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Tuesday, August 24, 2010

Cancer Issues 2010: A Preview

Linda Topping Streitfeld by Linda Topping Streitfeld 0 comments

We’ve wrapped up the selection of most of our topics for an educational program on Cancer Issues, which takes place here in Washington, D.C. October 17-20

Our program covers some important traditional territory, like the latest research on breast cancer, and we’ll hear about some newer topics.

Dr. Minetta Liu, who teaches oncology at Georgetown, is going to talk about the significance of circulating tumor cells and the CTC Chip, which is a new way to detect and measure those cells.

Another scientific topic is micro RNAs, which are tiny molecules that appear to have an important role in cancer development. And we’ll get the latest on potential uses for the HPV vaccine.

This year, I thought it would be important to talk about the financial burden of cancer, and we’ll do that through two discussions – one with a longtime cancer survivor, and a second with a reporter who has a deep understanding of how people with cancer, and their families, will be affected by the new health-care legislation.

This is the fourth time we’ve presented this program on cancer, and we want to bring back some of the topics that journalists have found most interesting – end-of-life-issues were a hot topic last year with all the hoopla about “death panels.” In the last few days, palliative care has gotten some good press; one new study indicates that people who receive palliative care actually live longer. We’ll offer an aspect of that story, with Dr. Aziza Shad from Georgetown, who will talk about palliative care for children with cancer, and Dr. Carol Taylor, who is a nurse, a Ph.d and a well-known expert on bioethics.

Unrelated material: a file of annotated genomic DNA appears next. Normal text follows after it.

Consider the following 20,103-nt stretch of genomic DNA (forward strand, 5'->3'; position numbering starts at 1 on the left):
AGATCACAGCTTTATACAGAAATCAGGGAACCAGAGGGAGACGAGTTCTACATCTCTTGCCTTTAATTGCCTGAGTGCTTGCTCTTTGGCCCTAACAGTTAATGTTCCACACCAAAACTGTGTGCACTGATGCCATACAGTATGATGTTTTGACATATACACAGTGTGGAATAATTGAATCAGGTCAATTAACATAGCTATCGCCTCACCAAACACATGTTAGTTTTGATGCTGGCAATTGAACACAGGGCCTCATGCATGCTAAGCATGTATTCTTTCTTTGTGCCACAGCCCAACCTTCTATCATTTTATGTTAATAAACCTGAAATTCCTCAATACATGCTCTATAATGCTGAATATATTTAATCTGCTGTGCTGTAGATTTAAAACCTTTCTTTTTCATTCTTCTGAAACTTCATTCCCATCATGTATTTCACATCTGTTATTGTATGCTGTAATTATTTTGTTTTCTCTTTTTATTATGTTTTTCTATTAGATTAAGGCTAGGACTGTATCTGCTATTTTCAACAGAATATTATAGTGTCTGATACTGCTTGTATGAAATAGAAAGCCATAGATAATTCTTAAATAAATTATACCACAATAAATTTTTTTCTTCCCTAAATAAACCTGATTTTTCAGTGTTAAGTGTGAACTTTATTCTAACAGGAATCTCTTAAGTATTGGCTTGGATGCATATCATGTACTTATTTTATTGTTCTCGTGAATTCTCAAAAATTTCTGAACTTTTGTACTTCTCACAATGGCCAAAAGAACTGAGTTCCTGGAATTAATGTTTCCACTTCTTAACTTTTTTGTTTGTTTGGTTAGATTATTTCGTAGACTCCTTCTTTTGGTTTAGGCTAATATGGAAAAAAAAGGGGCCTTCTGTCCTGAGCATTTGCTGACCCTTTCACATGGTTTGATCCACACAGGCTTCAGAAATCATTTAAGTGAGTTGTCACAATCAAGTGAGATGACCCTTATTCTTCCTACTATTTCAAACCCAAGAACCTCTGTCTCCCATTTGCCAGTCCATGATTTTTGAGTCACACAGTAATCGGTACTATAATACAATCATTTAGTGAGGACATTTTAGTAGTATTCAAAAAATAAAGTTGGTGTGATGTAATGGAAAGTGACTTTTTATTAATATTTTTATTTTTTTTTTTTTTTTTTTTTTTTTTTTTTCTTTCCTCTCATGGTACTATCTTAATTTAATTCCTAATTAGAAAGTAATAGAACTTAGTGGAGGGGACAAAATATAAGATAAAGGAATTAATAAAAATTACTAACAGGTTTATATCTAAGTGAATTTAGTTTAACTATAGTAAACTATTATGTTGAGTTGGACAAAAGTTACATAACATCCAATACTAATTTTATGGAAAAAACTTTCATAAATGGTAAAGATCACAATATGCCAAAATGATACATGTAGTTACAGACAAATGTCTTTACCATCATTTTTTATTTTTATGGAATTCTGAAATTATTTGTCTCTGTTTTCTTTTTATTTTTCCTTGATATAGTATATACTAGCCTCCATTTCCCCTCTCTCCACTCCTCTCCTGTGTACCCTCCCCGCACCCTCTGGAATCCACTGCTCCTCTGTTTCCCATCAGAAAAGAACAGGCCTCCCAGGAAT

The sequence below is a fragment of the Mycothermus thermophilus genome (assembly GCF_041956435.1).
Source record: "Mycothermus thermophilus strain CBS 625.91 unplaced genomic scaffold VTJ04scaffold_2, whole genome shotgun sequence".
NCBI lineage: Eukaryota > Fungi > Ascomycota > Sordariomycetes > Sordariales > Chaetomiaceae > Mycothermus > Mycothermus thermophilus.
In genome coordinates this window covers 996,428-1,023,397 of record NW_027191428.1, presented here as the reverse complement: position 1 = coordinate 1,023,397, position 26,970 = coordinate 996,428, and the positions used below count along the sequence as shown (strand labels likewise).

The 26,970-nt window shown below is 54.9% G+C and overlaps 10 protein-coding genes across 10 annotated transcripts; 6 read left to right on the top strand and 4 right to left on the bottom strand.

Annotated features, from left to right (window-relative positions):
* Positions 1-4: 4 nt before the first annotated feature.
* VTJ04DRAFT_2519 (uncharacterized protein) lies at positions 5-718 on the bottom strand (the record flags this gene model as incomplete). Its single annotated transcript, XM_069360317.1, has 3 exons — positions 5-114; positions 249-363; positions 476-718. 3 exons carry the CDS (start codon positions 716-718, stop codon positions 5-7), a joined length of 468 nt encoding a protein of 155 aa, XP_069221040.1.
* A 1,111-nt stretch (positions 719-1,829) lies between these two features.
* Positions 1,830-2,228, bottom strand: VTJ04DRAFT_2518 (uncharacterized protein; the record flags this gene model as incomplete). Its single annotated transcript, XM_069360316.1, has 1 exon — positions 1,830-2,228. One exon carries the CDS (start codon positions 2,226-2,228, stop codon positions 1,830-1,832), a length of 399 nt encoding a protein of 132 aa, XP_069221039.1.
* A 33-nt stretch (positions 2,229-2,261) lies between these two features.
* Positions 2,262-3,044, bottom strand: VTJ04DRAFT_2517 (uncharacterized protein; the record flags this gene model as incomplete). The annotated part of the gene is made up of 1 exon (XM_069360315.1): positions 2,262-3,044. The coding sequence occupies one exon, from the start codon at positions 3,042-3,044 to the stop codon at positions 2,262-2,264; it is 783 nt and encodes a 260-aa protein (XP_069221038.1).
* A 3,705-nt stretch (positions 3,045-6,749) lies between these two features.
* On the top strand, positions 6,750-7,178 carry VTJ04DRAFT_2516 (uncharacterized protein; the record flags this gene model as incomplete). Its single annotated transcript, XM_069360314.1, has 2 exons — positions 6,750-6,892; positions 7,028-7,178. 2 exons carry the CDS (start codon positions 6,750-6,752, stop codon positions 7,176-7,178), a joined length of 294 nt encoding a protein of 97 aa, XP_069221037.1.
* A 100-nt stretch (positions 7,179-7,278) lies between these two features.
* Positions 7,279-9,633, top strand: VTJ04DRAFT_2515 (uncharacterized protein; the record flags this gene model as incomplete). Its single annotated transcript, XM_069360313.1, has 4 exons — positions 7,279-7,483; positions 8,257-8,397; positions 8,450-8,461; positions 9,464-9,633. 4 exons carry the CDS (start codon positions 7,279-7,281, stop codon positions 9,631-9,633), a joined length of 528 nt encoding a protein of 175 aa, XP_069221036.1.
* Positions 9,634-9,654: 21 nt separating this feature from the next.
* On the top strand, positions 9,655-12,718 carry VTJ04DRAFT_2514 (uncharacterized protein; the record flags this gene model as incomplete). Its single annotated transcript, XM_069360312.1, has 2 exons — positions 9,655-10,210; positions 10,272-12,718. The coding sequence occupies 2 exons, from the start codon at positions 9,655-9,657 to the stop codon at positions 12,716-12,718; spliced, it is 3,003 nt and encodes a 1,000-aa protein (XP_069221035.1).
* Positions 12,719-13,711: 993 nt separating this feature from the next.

Finally, two topics especially for journalists:

Dr. John Marshall is the chief of oncology at Georgetown University Hospital, and he has a really clear presentation on the process of drug development and clinical trials, which is essential to understand when you’re writing on this topic.

Jeremy Moore is at the American Association for Cancer Research, and he is an expert on how to write clearly and accurately about articles in scientific journals.

All of our programs are on the record. Our fellowships cover almost everything – airfare, lodging, ground transportation and most meals. The program is funded through an educational grant from Pfizer, Inc.

If you’d like to know more, check out last year’s agenda and recordings from our speakers, all available on our website. And keep checking this space – I’ll update when we’ve locked in all of our speakers.

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